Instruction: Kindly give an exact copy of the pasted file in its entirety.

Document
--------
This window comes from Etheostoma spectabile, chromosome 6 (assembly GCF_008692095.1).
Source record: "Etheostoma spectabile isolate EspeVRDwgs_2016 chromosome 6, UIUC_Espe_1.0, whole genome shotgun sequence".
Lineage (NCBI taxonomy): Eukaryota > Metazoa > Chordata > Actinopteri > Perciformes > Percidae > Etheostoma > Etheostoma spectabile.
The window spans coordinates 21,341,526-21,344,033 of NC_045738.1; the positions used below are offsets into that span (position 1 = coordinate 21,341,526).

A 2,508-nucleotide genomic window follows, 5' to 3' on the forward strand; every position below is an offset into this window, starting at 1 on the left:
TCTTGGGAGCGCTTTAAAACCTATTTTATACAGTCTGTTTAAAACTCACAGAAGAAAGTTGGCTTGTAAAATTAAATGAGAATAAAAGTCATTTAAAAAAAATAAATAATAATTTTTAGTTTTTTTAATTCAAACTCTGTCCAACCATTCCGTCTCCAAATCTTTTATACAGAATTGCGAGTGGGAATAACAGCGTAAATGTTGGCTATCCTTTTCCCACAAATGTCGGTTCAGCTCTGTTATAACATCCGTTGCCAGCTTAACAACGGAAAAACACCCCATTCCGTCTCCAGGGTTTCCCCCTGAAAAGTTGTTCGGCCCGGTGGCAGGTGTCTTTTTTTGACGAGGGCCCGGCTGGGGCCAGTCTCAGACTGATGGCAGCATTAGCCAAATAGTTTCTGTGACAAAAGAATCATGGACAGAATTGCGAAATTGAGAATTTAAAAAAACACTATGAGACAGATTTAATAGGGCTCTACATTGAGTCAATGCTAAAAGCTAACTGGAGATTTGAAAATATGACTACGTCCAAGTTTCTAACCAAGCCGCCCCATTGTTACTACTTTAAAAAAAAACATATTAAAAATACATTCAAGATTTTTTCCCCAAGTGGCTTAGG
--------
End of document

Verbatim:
This window comes from Etheostoma spectabile, chromosome 6 (assembly GCF_008692095.1).
Source record: "Etheostoma spectabile isolate EspeVRDwgs_2016 chromosome 6, UIUC_Espe_1.0, whole genome shotgun sequence".
Lineage (NCBI taxonomy): Eukaryota > Metazoa > Chordata > Actinopteri > Perciformes > Percidae > Etheostoma > Etheostoma spectabile.
The window spans coordinates 21,341,526-21,344,033 of NC_045738.1; the positions used below are offsets into that span (position 1 = coordinate 21,341,526).

A 2,508-nucleotide genomic window follows, 5' to 3' on the forward strand; every position below is an offset into this window, starting at 1 on the left:
TCTTGGGAGCGCTTTAAAACCTATTTTATACAGTCTGTTTAAAACTCACAGAAGAAAGTTGGCTTGTAAAATTAAATGAGAATAAAAGTCATTTAAAAAAAATAAATAATAATTTTTAGTTTTTTTAATTCAAACTCTGTCCAACCATTCCGTCTCCAAATCTTTTATACAGAATTGCGAGTGGGAATAACAGCGTAAATGTTGGCTATCCTTTTCCCACAAATGTCGGTTCAGCTCTGTTATAACATCCGTTGCCAGCTTAACAACGGAAAAACACCCCATTCCGTCTCCAGGGTTTCCCCCTGAAAAGTTGTTCGGCCCGGTGGCAGGTGTCTTTTTTTGACGAGGGCCCGGCTGGGGCCAGTCTCAGACTGATGGCAGCATTAGCCAAATAGTTTCTGTGACAAAAGAATCATGGACAGAATTGCGAAATTGAGAATTTAAAAAAACACTATGAGACAGATTTAATAGGGCTCTACATTGAGTCAATGCTAAAAGCTAACTGGAGATTTGAAAATATGACTACGTCCAAGTTTCTAACCAAGCCGCCCCATTGTTACTACTTTAAAAAAAAACATATTAAAAATACATTCAAGATTTTTTCCCCAAGTGGCTTAGG